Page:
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(Coffee) Shop Talk

Welcome to the shop where I talk about things that go well with coffee, which is almost everything.

Sooo…Blood Diamond. The impression I had at the end was that it was an awful travesty of an attempt to portray a terrible, complicated situation, a situation that deserved a more realistic and mature treatment. But by and large, the scenes that established problems were very good and believable; it was the resolution scenes were trite and frustrating. About half the character development scenes were spot-on (though usually with rather simplistic dialog), and the other half were just cheezy and silly.

The movie tries to address the issue of diamond companies that encourage the illegal smuggling of diamonds, fuel civil wars, and keep the value of diamonds inflated. It definitely conveys the message that everyone should try to make sure that the diamonds we buy are not from war zones.

However, after seeing the movie and doing some online research, I'm not sure that that is possible for the average consumer. According to, “Governments, inter-governmental and non-governmental organizations, diamond traders, financial institutions, arms manufacturers, social and educational institutions and other civil society players need to combine their efforts, demand the strict enforcement of sanctions and encourage real peace.” I'm not sure what individuals who can't even afford diamonds are supposed to do. I guess just be aware of where things you buy come from, be they sweat shops, war zones, or extorted third-world farmers, and act on that as your conscience compels you.

Leonardo DiCaprio plays a jaded, white, ex-military Zimbabwean smuggler who buys diamonds from a rebel warlord and sells them under the table to a corrupt diamond company. He does a pretty remarkable job with his role; his acting was great even when the script he had to work with wasn't so much. Djimon Hounsou plays a rural fisherman whose village is attacked by rebels. His oldest son, about 11 or 12 years old, is kidnapped and brainwashed into becoming a child-soldier and his wife and daughters end up in a refugee camp. He is sent to a diamond mining camp where he accidentally discovers a freaking ginormous diamond and hides it away at the risk of his life. Leo's character hears rumors of this diamond and tracks Hounsou's character down, telling him that if he takes him to the diamond he can get his family back. A hot, aggressive, socially conscious journalist (Jennifer Connelly) joins the quest on the condition that smuggler man tell her everything he knows about the smuggling ring. They survive a LOT of gunfire and several annoyingly predictable situations, and in the end the journalist and the fisherman get what they wanted (family and social justice, respectively), and the ostensibly morally bankrupt smuggler redeems himself in a heroic gesture of self-sacrifice.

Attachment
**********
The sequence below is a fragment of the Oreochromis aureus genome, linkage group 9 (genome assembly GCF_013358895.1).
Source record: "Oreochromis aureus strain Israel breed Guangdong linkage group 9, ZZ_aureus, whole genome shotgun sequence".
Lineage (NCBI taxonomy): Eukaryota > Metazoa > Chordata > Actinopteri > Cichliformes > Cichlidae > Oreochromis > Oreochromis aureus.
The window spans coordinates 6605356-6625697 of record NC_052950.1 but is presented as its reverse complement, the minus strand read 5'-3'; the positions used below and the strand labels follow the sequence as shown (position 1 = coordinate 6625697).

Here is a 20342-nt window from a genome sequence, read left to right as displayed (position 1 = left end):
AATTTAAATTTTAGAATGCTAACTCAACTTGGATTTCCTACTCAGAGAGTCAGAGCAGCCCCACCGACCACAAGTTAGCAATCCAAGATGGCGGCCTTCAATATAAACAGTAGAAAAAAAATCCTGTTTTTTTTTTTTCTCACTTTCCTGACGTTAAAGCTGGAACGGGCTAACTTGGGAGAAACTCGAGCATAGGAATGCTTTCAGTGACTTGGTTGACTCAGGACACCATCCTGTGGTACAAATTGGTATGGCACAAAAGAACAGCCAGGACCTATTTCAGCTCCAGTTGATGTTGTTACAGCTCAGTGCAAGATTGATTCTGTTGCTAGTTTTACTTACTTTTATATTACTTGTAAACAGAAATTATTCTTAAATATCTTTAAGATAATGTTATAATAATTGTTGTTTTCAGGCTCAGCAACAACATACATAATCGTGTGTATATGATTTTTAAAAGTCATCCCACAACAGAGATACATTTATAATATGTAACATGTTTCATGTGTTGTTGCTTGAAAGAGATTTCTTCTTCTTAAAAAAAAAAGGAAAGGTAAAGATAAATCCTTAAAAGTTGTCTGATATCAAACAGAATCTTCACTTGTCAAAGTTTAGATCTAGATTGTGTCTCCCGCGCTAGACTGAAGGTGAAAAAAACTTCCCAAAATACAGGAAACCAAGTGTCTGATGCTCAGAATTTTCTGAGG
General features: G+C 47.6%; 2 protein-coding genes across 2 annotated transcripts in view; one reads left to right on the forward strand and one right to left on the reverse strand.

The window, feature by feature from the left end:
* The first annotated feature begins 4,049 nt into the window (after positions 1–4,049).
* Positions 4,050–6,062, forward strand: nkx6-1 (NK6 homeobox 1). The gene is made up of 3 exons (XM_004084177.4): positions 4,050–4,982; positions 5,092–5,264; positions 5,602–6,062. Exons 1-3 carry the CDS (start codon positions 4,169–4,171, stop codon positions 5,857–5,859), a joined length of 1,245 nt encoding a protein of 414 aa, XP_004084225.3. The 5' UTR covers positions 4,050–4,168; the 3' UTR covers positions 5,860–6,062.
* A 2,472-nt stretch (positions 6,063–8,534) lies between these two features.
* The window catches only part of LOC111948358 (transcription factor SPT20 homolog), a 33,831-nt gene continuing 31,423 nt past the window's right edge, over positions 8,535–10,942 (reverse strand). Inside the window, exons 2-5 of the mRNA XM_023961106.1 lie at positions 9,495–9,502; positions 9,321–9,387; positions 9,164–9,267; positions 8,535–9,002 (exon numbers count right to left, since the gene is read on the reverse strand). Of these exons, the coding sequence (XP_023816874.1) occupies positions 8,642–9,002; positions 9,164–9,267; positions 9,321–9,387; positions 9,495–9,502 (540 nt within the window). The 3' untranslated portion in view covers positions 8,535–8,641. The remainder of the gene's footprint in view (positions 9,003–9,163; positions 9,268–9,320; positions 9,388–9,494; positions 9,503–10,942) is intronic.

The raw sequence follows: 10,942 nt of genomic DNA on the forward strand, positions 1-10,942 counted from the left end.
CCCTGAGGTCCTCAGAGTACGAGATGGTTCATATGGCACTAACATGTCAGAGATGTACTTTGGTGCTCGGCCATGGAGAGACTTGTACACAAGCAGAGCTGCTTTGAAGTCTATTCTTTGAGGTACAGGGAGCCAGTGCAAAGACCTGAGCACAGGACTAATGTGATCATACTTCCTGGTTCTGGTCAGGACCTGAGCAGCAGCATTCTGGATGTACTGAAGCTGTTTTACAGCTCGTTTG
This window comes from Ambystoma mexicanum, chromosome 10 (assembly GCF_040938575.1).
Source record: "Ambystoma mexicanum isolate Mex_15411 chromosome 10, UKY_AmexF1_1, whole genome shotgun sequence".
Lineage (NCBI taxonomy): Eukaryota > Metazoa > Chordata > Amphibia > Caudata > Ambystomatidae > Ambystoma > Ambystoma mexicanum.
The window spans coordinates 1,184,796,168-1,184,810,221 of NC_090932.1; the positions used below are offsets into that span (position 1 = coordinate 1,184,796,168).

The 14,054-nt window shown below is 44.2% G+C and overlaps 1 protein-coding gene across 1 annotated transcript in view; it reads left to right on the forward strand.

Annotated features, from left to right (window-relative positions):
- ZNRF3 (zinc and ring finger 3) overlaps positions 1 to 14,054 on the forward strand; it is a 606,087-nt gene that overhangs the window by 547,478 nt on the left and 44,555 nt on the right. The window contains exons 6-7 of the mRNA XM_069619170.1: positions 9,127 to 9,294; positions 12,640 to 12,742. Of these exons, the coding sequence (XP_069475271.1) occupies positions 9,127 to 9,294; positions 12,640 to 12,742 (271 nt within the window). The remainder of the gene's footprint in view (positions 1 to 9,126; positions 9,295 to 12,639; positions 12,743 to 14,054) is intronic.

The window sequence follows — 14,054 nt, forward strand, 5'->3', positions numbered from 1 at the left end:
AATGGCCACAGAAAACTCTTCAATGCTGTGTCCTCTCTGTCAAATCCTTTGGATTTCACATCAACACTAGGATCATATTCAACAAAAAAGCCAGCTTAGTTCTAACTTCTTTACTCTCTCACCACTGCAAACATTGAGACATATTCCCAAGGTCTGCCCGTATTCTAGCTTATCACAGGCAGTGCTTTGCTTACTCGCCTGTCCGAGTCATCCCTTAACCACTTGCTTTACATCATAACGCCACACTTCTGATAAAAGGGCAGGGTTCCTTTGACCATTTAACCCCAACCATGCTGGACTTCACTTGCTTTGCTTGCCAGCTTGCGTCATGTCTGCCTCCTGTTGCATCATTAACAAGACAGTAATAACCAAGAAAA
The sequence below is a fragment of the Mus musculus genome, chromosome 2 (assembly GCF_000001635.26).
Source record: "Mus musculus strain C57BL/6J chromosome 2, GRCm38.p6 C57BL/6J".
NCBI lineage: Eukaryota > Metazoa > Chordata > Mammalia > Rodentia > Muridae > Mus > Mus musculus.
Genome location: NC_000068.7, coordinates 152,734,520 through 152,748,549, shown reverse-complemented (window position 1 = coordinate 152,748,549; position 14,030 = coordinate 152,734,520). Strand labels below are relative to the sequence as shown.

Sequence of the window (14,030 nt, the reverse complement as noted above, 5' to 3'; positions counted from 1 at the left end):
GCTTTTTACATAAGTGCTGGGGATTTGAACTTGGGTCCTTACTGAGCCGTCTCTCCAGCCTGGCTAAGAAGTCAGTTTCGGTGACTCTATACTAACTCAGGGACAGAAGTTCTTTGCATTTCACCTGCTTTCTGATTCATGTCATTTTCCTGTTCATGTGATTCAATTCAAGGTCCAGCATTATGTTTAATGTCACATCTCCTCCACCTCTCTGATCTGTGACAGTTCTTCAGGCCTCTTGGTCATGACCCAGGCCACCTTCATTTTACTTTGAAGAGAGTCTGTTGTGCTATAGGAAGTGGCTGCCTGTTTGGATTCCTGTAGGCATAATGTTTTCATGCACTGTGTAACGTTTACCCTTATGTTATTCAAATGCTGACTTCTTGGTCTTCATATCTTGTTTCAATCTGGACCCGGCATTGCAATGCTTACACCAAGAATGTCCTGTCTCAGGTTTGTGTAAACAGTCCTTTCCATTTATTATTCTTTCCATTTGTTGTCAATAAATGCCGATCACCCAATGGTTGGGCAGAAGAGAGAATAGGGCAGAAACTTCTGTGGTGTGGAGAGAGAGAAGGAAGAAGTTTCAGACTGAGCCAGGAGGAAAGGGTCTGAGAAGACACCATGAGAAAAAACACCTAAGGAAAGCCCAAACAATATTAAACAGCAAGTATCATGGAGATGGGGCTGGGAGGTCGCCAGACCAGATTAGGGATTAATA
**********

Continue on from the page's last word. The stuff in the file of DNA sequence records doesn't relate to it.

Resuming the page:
There were three things that bothered me about the movie artistically: the overly perfect timing (gunfire occurs only when the characters are done having their emotional scene, Connelly's character sheds a perfectly-timed teardrop while conversing with dying smuggler-man), the ridiculous simplifying of subject matter (Dia's miraculous de-brainwashing, the happy ending with the family, plucky journalist totally diffusing conflict with militia men by taking their picture), and the incongruity of the storyline with the historical backdrop. I kept thinking, “that's real…that's Hollywood…that's real…that's Hollywood…” It was almost like two movies spliced together.

All the negative stuff having been said, I think that this may be a case similar to that of V for Vendetta in that I went in expecting way more than any mainstream movie can be expected to deliver. I wanted the movie to say something deep, nuanced, and real…of course, compared to V, Diamond was far more relevant and realistic (though, since V was based on a comic book and set in the future, I wasn't expecting nearly as much realism from it), but I felt like it needed a much stronger sense of futility. Like the sense of futility I feel every time I think about civil wars and moral ambivalence and intense, pervasive poverty and people who, despite what some of us would like to think, really have almost no choice about anything.


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